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A Brief History of those Provisions in the Act and Regulations Addressing Respondents with Mental Health Issues


Section 242(b) of the 1952 Act provided, in part, that:

Determination of deportability in any case shall be made only upon a record made in a proceeding before a special inquiry officer, at which the alien shall have reasonable opportunity to be present, unless by reason of the alien’s mental incompetency it is impracticable for him to be present, in which case the Attorney General shall prescribe necessary and proper safeguards for the rights and privileges of such alien.

Immigration and Nationality Act, Pub. L. No. 82-414, § 242(b), 66 Stat. 162, 208 (1952).


From 1957 to 1997, 8 C.F.R. § 242.11 provided that:

When it is impracticable for the respondent to be present at the hearing because of mental incompetency, the guardian, near relative, or friend who was served a copy of the order to show cause shall be permitted to appear on behalf of the respondent. If such a person cannot reasonably be found or fails or refuses to appear, the custodian of the respondent shall be requested to appear on behalf of the respondent.

And § 242.16(c) provided, in part, that:

The special inquiry officer shall not accept an admission of deportability from an unrepresented respondent who is incompetent or under age 16 and is not accompanied by a guardian, relative, or friend; nor from an officer of an institution in which a respondent is an inmate or patient. When, pursuant to this paragraph, the special inquiry officer may not accept an admission, he shall direct a hearing on the issues.

22 Fed. Reg. 9,765, 9,797 (Dec. 6, 1957).


Enacted as part of IIRIRA, section 240(b)(3) of the Immigration and Nationality Act, 8 U.S.C. § 1229a(b)(3), provides that:

If it is impracticable by reason of an alien’s mental incompetency for the alien to be present at the proceeding, the Attorney General shall prescribe safeguards to protect the rights and privileges of the alien.

Pub. L. No. 104-208, Div. C, Title III, § 304(a)(3), 110 Stat. 3009-589 (Sept. 30, 1996). This language appears to have its origin in, a bill introduced in the previous Congress on February 8, 1994. That section provided, in part, that:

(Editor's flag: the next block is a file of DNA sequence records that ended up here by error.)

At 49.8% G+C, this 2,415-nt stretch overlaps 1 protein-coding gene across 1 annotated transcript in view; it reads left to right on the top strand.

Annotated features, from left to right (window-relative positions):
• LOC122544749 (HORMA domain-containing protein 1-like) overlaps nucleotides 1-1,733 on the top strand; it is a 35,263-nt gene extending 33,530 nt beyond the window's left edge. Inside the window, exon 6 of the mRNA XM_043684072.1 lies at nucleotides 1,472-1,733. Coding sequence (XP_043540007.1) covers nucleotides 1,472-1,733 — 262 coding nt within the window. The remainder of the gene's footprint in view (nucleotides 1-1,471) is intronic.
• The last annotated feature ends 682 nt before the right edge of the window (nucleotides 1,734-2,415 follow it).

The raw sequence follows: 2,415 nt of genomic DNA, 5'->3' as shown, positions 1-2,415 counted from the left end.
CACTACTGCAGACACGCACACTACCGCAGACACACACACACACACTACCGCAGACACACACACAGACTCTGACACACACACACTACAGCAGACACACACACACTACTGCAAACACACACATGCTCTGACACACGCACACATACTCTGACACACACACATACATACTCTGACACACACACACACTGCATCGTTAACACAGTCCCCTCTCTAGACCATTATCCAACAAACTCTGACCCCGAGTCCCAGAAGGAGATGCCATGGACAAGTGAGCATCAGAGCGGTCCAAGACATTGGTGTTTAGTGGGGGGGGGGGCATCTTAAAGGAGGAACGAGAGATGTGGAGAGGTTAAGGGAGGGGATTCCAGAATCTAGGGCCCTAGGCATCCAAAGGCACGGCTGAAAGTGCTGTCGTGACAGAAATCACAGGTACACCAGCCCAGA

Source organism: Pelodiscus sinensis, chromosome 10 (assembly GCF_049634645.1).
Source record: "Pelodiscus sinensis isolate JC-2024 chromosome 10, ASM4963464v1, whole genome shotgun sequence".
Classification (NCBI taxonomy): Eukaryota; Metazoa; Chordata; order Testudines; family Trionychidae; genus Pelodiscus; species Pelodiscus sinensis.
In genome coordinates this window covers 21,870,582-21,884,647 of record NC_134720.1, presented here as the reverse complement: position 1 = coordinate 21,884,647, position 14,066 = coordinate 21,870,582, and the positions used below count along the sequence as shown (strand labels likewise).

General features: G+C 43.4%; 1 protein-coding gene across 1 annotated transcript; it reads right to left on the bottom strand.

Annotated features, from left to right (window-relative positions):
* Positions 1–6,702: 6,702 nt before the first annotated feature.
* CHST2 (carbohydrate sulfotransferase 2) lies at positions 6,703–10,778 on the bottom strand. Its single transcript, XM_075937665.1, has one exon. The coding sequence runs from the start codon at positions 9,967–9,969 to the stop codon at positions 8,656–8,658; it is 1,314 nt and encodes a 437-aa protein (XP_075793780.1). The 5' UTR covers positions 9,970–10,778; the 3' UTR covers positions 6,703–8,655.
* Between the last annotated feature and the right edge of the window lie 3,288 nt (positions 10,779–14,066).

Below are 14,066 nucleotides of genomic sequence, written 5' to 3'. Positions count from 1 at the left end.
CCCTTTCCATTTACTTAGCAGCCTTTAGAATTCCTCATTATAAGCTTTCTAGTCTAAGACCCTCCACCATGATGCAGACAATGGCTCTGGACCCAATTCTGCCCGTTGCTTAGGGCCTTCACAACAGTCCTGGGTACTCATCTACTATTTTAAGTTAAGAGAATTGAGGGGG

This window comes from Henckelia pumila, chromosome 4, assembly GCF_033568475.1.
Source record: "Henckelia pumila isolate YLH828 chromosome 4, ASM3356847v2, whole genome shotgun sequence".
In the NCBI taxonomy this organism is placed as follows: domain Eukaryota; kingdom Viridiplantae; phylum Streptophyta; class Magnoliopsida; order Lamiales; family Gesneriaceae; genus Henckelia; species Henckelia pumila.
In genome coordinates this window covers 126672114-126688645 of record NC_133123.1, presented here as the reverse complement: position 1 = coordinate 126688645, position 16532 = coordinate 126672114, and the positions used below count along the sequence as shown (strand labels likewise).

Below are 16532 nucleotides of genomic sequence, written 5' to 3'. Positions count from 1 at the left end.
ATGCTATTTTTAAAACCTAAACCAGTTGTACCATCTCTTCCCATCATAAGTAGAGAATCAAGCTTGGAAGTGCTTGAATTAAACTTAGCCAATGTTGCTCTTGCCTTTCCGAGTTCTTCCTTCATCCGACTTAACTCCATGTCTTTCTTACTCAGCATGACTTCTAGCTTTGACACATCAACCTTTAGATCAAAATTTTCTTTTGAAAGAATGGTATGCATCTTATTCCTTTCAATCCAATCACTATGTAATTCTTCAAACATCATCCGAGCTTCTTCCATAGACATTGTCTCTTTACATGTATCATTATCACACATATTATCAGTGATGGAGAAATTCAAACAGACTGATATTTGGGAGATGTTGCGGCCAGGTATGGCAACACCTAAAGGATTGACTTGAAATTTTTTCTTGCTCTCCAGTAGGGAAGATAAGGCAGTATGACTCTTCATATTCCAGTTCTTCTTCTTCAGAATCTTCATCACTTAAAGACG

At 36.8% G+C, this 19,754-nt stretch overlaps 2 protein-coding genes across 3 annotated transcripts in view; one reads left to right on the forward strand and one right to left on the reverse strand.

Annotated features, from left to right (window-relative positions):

An alien shall have a reasonable opportunity to attend the proceeding for the alien under this section. If it is impracticable for the alien to attend because of mental incompetence, the proceeding may be conducted without the alien. The Attorney General shall prescribe safeguards for the rights and privileges of an alien who does not attend because of mental incompetence.

H.R. 3809, 103rd Cong. § 6532 (1994). Similar language then appeared in H.R. 1292, 104th Cong. § 6532 (1995), in H.R. 1915, 104th Cong. § 304(a)(3) (1995), and in H.R. 2202, 104th Cong. § 304(a)(3) (1995).


In 1997, the regulatory sections were modified and moved to 8 C.F.R. §§ 240.4 and .10(c). Section 240.4 provided that:

When it is impracticable for the respondent to be present at the hearing because of mental incompetency, the attorney, legal representative, legal guardian, near relative, or friend who was served with a copy of the notice to appear shall be permitted to appear on behalf of the respondent. If such a person cannot reasonably be found or fails or refuses to appear, the custodian of the respondent shall be requested to appear on behalf of the respondent.

And § 240.10(c) provided, in part, that:

The immigration judge shall not accept an admission of removability from an unrepresented respondent who is incompetent or under the age of 18 and is not accompanied by an attorney or legal representative, a near relative, legal guardian, or friend; nor from an officer of an institution in which a respondent is an inmate or patient. When, pursuant to this paragraph, the immigration judge does not accept an admission of removability, he or she shall direct a hearing on the issues.

62 Fed. Reg. 10,312, 10,368, 10,369 (Mar. 6, 1997).


Following the enactment of the Homeland Security Act, Pub. L. No. 107-296, 116 Stat. 2135 (Nov. 25, 2002), in 2003, the sections where transferred and redesignated as §§ 1240.4 and .10(c). Accordingly, § ;1240.4 now provides that:

When it is impracticable for the respondent to be present at the hearing because of mental incompetency, the attorney, legal representative, legal guardian, near relative, or friend who was served with a copy of the notice to appear shall be permitted to appear on behalf of the respondent. If such a person cannot reasonably be found or fails or refuses to appear, the custodian of the respondent shall be requested to appear on behalf of the respondent.

And § 1240.10(c) now provides, in part, that:

The immigration judge shall not accept an admission of removability from an unrepresented respondent who is incompetent or under the age of 18 and is not accompanied by an attorney or legal representative, a near relative, legal guardian, or friend; nor from an officer of an institution in which a respondent is an inmate or patient. When, pursuant to this paragraph, the immigration judge does not accept an admission of removability, he or she shall direct a hearing on the issues.

68 Fed. Reg. 9,824 (Feb. 28, 2003).



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